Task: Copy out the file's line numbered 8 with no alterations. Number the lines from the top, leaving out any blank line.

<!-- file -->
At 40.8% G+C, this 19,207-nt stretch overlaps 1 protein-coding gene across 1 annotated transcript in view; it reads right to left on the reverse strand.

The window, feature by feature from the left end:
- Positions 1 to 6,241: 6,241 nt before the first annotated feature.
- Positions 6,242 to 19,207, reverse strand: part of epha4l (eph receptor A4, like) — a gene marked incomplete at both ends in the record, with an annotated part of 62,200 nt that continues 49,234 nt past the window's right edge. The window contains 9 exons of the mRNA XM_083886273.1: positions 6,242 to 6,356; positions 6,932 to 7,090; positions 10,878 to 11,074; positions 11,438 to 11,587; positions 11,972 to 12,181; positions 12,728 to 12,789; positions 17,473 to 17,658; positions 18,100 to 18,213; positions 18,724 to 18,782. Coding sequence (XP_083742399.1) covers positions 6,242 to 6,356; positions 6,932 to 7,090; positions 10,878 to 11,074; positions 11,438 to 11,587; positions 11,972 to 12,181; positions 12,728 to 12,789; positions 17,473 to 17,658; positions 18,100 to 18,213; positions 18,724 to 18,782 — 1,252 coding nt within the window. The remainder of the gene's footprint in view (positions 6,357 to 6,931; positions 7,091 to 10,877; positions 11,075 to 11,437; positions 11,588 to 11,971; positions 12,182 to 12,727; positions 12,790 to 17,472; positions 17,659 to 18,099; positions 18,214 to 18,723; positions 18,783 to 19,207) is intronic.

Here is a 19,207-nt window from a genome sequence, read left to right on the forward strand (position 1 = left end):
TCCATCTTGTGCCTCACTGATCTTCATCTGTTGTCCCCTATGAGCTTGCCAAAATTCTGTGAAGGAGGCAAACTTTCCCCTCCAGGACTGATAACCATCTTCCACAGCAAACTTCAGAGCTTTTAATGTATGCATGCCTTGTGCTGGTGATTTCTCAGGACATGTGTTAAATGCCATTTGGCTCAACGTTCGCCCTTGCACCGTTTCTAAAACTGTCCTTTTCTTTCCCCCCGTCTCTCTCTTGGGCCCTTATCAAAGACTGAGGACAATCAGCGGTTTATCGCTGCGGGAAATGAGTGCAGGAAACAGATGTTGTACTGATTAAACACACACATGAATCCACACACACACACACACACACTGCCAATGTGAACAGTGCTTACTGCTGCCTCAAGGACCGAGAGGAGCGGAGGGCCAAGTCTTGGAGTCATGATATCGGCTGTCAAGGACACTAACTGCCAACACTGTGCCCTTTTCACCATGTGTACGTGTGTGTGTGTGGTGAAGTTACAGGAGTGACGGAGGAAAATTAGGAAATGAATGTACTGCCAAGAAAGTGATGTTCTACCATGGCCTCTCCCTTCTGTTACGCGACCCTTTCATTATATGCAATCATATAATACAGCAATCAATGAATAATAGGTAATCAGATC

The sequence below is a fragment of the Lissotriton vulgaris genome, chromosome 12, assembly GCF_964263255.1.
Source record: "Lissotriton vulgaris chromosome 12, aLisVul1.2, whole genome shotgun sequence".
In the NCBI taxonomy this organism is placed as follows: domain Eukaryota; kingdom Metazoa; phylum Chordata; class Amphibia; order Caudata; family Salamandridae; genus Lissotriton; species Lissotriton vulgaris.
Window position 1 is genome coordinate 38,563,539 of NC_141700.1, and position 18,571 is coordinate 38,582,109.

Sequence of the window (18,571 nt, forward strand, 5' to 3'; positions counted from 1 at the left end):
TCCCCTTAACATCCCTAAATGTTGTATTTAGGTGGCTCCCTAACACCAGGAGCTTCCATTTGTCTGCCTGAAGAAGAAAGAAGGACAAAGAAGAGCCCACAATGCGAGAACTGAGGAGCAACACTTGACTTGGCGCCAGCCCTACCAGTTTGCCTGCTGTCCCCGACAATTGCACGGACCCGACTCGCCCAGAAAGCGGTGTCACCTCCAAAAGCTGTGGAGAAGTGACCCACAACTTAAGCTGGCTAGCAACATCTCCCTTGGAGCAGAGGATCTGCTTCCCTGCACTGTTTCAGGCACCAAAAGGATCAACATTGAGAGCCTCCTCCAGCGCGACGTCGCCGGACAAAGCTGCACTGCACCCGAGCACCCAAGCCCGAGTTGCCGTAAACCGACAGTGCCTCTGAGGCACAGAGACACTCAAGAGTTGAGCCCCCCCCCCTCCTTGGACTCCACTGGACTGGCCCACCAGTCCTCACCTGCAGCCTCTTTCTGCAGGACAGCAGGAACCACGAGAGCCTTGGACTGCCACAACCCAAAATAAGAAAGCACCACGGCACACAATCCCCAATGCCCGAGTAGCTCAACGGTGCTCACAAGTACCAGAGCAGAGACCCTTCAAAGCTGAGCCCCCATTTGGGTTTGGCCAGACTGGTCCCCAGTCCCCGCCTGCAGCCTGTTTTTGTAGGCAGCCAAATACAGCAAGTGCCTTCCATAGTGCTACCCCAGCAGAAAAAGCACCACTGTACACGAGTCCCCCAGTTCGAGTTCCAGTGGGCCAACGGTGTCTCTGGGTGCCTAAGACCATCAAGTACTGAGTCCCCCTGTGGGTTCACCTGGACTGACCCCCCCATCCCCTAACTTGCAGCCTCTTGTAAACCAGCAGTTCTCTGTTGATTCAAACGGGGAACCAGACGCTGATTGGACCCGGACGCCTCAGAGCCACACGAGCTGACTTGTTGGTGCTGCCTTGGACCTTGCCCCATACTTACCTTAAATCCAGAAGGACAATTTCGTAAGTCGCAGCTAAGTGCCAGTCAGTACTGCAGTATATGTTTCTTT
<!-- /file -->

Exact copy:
Source record: "Lissotriton vulgaris chromosome 12, aLisVul1.2, whole genome shotgun sequence".